What Makes the Biggest Difference to Your Health?

Alexandria Elizabeth Sharifi
4 min readAug 24, 2022

Astounding reduction rates from illnesses across the board all point to one thing. Diseases such as depression, anxiety, diabetes, risk of hip fracture and even risk of death have one common reduction factor: Exercise!

Exercise doesn’t have to mean heavy weight training, group fitness classes or even hitting the gym. The minimal level of exercise needed is simply walking for 30 minutes, five times a week.

Exercising in order to achieve something has always been the norm, however it doesn’t reflect the crucial importance of exercise to live a life free of chronic illness and disease.

Walking is the answer!

The problem of inactivity is quite obviously an issue of public health. There seems to be a belief that exercise is reserved for individuals who want to achieve a goal — lose weight, build strength, gain muscle, increase flexibility or boost endorphins.

In reality, exercise should not be viewed as an ‘add-on’ to one’s lifestyle, but moreso as a crucial and consistent habit. Similar to drinking enough water or getting enough sleep, walking for 30 minutes, five times a week, is just as important as the healthy behaviors we view as obvious in our routines.

Steven Blair, a tenured professor at the Arnold School of Public Health, published a journal on the problem of inactivity in 2016. The attributable fractions data table in his journal studied death risk in absence of behaviors, for example if a smoker was a non smoker, or an inactive person was minimally active. The study found that low fitness was the strongest prediction of death. Blair noted that while low cardiorespitory fitness accounts for 16% of deaths in both men and women, doctors and health professionals are more likely to test levels of cholesterol and blood pressure than to test activity level of individuals at risk.

It’s crucial to mention Blair’s observation of the medical advice, ‘exercise to lose weight’ and that creating the goal of ‘weight loss’ in the patient’s mind completely overlooks the actual importance of exercise — to offset chronic illness, improve health and physical mechanisms and above all, to stay alive!

When someone goes on a diet to lose weight they are in a mindset of ‘lack’ meaning they are depriving themselves of certain foods and behaviors in order to lose weight. A lot of times, this diet culture approach can end with a reverse effect, where people engaged in juice cleanses or keto diets end up gaining back all the weight they lost, shortly after the diet.

Something as simple as shifting the focus can change the goal and affect the mindset. Engaging in healthy eating to benefit functionality of the body and improve mental clarity, for example, may generate stronger and longer lasting results, because the goal came from an individual’s best interest to care for their bodies, rather than from a doctor, recommending weight loss to meet a medical standard.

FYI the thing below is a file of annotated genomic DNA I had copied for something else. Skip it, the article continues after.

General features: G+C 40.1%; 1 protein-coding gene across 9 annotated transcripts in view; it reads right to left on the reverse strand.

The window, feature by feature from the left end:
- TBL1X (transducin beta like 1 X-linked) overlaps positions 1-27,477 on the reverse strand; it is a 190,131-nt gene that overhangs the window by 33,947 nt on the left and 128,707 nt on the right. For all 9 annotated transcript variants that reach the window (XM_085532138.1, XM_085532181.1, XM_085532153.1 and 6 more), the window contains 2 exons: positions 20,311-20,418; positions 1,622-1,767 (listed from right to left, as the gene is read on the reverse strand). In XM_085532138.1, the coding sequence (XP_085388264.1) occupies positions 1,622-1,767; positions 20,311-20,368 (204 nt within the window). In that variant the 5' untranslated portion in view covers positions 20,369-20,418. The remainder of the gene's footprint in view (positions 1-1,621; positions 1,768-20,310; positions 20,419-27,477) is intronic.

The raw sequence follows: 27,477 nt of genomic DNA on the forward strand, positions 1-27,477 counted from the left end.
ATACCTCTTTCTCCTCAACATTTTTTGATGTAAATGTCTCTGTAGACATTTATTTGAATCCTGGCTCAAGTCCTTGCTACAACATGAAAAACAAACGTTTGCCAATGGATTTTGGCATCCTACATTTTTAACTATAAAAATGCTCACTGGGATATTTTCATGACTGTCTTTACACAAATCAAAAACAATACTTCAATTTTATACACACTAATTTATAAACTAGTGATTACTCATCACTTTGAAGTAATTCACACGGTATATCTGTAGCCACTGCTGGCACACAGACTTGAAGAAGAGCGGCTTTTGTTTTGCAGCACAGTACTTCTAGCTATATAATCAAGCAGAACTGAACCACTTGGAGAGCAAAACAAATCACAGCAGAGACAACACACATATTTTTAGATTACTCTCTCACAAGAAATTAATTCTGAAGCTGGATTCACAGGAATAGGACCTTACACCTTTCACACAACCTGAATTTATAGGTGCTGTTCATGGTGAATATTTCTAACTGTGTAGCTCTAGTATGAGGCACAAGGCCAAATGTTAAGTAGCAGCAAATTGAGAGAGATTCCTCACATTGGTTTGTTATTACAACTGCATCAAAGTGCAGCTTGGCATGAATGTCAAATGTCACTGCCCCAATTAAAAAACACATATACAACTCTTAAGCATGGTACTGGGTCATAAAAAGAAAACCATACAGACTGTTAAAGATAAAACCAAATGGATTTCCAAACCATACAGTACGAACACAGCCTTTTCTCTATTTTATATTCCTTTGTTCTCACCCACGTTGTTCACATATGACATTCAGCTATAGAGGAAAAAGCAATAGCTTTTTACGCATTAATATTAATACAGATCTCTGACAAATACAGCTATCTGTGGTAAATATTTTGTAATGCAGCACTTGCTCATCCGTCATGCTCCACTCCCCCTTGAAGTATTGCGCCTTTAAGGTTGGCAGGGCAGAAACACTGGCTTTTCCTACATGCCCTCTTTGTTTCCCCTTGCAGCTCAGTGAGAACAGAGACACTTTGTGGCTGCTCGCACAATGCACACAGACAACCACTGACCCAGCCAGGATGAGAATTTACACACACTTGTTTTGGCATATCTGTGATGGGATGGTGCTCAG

People are more likely to follow through with goals if the goals are self developed, which is why educating the population on the omnipresent importance of exercise for all facets of wellness, not just losing weight, could absolutely affect how people view and engage in exercise.


The importance of physical activity as a way to simply reduce the risk of chronic disease is nothing new.

A study in the 90’s conducted in Japan answered the question, if people’s walk to work was longer, did that reduce their chance of serious health problems, specifically high blood pressure? The study found that for every increase of 10 minutes in a persons walk to work, there was a correlating 12% reduction of likelihood to develop high blood pressure.

A more recent study measured two groups of cardiovascular patients; the first group had a stent put in their heart to alleviate pressure and the second group exercised on a stationary bike for 20 minutes a day. After one year, 88% of the exercise group were event free compared to 70% of the stent group. This study not only shows the effect of exercise on common diseases but also the result of inactivity, and parallel reliance on medical devices.

We rarely see fitness in the mix of medical trials and studies. This is due to a conflict of interest, the studies are often funded by pharmacutical companies that benefit from patients taking the drug in the study. We know all too well that the drug can sucessfully mask symptoms, but does nothing to alleviate the root of the disease or illness.

This proposes an intersting question, would you rather have the illusion of health or alleviate the cause all together? Judging by the 50% of Americans that don’t get 30 minutes of walking five times per week, along with the statistic of the average American spending 5 hours a day on a screen, it seems like the majority would rather live in an illusion.

Oftentimes, we find it easier to blame our health issues on external causes, and therefore, search for external solutions to fix them. If we can start taking responsibility for the illnesses and diseases we experience, maybe the responsibility to move our bodies, eat healthier and engage in behaviors that truly benefit our minds and bodies, exercise would become more of a priority rather than a passing thought.



Physical inactivity: the biggest public health problem of the 21st century by Steven N Blair, May 17, 2016 [ http://bjsm.bmj.com/ ]

23 and 1/2 hours: What is the single best thing we can do for our health? DocMikeEvans, December 2, 2011 [ https://www.youtube.com/watch?v=aUaInS6HIGo ]



Alexandria Elizabeth Sharifi

A lifestyle curated discussion of philosophy, psychology, literature and love; an ongoing exploration of the lessons I learn from life unfolding around me.